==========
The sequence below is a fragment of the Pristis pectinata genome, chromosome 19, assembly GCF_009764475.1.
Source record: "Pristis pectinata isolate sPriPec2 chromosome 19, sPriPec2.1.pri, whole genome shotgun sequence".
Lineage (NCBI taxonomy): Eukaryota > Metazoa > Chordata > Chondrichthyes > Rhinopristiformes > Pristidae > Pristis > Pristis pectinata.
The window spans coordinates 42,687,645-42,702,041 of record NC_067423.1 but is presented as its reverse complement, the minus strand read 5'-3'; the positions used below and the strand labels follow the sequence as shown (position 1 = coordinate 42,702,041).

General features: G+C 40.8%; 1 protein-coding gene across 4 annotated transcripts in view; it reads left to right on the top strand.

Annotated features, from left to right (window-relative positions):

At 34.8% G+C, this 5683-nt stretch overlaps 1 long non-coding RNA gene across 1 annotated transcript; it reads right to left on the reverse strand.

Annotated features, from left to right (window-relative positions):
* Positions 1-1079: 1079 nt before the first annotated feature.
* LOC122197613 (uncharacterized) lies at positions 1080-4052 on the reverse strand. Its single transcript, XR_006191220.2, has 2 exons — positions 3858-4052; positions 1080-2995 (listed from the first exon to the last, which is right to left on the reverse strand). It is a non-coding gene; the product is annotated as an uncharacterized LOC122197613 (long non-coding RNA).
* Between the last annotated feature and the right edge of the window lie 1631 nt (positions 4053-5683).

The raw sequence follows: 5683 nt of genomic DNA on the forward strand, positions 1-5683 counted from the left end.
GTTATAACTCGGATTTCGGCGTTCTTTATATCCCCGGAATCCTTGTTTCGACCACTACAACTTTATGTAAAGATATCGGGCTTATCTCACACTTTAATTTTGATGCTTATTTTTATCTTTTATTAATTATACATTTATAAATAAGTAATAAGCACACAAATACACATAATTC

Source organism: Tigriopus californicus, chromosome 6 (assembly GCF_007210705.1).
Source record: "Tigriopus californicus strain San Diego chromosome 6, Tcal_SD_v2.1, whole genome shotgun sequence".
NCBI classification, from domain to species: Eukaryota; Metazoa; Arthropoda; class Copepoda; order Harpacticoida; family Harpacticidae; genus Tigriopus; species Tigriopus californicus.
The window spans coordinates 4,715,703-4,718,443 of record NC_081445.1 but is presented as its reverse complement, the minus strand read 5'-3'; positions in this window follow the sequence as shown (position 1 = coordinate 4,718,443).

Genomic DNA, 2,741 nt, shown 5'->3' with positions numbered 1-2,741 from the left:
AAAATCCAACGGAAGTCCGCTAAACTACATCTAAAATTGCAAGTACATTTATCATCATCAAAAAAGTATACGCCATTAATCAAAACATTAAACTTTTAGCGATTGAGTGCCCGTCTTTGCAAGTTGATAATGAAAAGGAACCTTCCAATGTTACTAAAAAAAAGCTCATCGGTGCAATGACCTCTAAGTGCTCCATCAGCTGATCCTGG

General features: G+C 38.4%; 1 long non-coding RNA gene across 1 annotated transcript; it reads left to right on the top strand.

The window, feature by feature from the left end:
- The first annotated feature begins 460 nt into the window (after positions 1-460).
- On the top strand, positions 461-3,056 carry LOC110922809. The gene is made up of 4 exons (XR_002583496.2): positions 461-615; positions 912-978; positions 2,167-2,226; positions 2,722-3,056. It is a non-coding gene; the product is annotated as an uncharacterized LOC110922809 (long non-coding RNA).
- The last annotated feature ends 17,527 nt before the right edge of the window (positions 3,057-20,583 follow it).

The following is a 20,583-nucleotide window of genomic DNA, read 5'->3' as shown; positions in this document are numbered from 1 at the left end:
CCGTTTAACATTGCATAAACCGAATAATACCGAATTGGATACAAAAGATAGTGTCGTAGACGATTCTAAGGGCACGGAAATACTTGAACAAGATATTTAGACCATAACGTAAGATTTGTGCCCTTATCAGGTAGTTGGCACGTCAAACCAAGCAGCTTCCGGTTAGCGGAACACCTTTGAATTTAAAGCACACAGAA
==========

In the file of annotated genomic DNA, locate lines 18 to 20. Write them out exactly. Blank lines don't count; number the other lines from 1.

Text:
Genomic DNA, 2,741 nt, shown 5'->3' with positions numbered 1-2,741 from the left:
AAAATCCAACGGAAGTCCGCTAAACTACATCTAAAATTGCAAGTACATTTATCATCATCAAAAAAGTATACGCCATTAATCAAAACATTAAACTTTTAGCGATTGAGTGCCCGTCTTTGCAAGTTGATAATGAAAAGGAACCTTCCAATGTTACTAAAAAAAAGCTCATCGGTGCAATGACCTCTAAGTGCTCCATCAGCTGATCCTGG

General features: G+C 38.4%; 1 long non-coding RNA gene across 1 annotated transcript; it reads left to right on the top strand.